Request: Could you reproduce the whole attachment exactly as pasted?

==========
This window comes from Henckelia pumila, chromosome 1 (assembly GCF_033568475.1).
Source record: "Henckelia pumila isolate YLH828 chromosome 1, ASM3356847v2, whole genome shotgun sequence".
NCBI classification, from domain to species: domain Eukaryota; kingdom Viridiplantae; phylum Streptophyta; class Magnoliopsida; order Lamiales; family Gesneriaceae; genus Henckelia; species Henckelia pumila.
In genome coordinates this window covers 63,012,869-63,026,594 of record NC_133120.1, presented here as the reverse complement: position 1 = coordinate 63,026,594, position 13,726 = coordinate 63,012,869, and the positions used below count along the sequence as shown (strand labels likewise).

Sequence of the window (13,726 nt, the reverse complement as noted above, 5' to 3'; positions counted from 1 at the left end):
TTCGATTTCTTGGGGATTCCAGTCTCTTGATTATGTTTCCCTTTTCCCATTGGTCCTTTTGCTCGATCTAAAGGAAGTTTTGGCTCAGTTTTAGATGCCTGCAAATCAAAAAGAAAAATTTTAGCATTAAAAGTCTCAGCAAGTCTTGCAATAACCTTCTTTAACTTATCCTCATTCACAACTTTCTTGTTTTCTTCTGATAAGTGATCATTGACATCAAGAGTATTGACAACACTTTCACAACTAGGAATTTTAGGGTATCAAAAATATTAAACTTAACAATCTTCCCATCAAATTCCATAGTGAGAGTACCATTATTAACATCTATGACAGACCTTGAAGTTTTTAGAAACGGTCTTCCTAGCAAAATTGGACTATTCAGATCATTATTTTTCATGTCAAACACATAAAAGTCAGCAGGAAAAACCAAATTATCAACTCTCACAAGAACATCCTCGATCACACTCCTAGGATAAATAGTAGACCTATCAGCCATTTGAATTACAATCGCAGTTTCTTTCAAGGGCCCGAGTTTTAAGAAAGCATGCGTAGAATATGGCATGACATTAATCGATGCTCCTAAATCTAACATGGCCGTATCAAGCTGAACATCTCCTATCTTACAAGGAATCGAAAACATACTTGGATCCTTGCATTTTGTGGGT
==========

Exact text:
This window comes from Henckelia pumila, chromosome 1 (assembly GCF_033568475.1).
Source record: "Henckelia pumila isolate YLH828 chromosome 1, ASM3356847v2, whole genome shotgun sequence".
NCBI classification, from domain to species: domain Eukaryota; kingdom Viridiplantae; phylum Streptophyta; class Magnoliopsida; order Lamiales; family Gesneriaceae; genus Henckelia; species Henckelia pumila.
In genome coordinates this window covers 63,012,869-63,026,594 of record NC_133120.1, presented here as the reverse complement: position 1 = coordinate 63,026,594, position 13,726 = coordinate 63,012,869, and the positions used below count along the sequence as shown (strand labels likewise).

Sequence of the window (13,726 nt, the reverse complement as noted above, 5' to 3'; positions counted from 1 at the left end):
TTCGATTTCTTGGGGATTCCAGTCTCTTGATTATGTTTCCCTTTTCCCATTGGTCCTTTTGCTCGATCTAAAGGAAGTTTTGGCTCAGTTTTAGATGCCTGCAAATCAAAAAGAAAAATTTTAGCATTAAAAGTCTCAGCAAGTCTTGCAATAACCTTCTTTAACTTATCCTCATTCACAACTTTCTTGTTTTCTTCTGATAAGTGATCATTGACATCAAGAGTATTGACAACACTTTCACAACTAGGAATTTTAGGGTATCAAAAATATTAAACTTAACAATCTTCCCATCAAATTCCATAGTGAGAGTACCATTATTAACATCTATGACAGACCTTGAAGTTTTTAGAAACGGTCTTCCTAGCAAAATTGGACTATTCAGATCATTATTTTTCATGTCAAACACATAAAAGTCAGCAGGAAAAACCAAATTATCAACTCTCACAAGAACATCCTCGATCACACTCCTAGGATAAATAGTAGACCTATCAGCCATTTGAATTACAATCGCAGTTTCTTTCAAGGGCCCGAGTTTTAAGAAAGCATGCGTAGAATATGGCATGACATTAATCGATGCTCCTAAATCTAACATGGCCGTATCAAGCTGAACATCTCCTATCTTACAAGGAATCGAAAACATACTTGGATCCTTGCATTTTGTGGGT